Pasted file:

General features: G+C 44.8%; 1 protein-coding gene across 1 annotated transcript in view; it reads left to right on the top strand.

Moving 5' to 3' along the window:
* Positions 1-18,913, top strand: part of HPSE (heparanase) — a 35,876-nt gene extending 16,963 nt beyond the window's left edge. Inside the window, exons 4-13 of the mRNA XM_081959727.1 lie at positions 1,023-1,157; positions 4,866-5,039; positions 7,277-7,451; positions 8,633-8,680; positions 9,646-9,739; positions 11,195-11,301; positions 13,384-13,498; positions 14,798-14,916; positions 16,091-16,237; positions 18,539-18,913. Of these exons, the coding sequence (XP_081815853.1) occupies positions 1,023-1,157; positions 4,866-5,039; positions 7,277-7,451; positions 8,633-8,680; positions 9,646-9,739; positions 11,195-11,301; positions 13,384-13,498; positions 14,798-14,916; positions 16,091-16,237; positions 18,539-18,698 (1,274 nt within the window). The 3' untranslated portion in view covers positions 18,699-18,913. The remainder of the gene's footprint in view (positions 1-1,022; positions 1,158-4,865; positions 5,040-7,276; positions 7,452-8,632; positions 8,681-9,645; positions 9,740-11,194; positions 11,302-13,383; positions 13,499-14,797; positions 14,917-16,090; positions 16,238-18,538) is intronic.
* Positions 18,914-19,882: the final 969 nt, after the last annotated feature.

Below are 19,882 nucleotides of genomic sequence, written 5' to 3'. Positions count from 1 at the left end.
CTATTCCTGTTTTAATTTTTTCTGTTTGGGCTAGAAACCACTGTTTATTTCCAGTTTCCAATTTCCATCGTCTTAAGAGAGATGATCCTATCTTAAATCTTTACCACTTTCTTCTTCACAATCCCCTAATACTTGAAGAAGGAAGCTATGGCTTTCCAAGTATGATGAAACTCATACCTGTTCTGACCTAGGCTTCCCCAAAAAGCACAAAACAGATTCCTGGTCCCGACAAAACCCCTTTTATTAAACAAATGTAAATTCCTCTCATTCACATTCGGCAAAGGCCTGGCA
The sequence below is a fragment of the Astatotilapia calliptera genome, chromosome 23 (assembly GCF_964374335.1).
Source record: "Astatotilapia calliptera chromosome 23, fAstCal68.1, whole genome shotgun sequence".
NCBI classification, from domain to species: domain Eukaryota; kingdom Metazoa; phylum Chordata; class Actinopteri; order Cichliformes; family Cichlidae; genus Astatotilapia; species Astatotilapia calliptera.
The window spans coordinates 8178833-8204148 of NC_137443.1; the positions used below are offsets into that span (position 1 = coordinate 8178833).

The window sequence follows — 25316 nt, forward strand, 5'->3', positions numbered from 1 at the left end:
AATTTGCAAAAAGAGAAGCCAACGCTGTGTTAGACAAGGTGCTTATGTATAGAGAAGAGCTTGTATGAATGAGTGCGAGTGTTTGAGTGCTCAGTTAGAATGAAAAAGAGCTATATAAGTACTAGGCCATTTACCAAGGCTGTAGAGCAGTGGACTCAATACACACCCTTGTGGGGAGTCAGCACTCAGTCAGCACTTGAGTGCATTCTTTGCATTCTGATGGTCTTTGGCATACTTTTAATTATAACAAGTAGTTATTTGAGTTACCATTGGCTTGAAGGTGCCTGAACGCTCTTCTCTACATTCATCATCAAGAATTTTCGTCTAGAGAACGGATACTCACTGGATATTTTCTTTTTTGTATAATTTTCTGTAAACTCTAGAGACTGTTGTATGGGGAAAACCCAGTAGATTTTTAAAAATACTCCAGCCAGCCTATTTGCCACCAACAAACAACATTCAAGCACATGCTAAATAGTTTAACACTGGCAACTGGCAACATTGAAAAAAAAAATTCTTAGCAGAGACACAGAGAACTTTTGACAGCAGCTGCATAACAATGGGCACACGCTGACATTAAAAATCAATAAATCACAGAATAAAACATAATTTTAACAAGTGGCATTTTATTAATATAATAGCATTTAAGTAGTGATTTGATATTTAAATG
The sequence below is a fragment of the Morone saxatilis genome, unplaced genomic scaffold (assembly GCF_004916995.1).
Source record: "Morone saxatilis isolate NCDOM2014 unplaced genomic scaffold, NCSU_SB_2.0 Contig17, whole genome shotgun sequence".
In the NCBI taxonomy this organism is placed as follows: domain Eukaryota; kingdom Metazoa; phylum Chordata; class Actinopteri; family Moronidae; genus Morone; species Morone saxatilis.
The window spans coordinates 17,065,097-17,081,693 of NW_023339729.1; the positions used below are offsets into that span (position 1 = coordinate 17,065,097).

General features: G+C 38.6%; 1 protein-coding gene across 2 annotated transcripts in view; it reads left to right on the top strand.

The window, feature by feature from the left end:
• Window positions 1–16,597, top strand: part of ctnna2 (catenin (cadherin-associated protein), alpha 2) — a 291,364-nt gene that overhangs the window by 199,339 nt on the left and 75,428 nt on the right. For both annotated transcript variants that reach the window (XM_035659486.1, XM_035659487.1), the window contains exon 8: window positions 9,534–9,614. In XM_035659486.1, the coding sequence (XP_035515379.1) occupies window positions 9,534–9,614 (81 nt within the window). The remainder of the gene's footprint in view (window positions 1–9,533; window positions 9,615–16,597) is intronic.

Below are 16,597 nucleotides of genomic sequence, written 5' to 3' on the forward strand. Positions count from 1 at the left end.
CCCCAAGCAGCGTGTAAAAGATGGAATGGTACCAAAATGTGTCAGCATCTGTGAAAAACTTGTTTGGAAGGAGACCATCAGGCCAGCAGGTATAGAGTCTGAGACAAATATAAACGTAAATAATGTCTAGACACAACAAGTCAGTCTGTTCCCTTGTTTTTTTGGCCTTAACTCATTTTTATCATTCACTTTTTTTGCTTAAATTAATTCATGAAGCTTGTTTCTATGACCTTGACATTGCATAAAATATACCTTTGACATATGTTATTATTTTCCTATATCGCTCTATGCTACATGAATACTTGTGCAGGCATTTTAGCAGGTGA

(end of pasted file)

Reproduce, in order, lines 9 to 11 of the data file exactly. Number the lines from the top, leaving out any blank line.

NCBI classification, from domain to species: domain Eukaryota; kingdom Metazoa; phylum Chordata; class Actinopteri; order Cichliformes; family Cichlidae; genus Astatotilapia; species Astatotilapia calliptera.
The window spans coordinates 8178833-8204148 of NC_137443.1; the positions used below are offsets into that span (position 1 = coordinate 8178833).

The window sequence follows — 25316 nt, forward strand, 5'->3', positions numbered from 1 at the left end: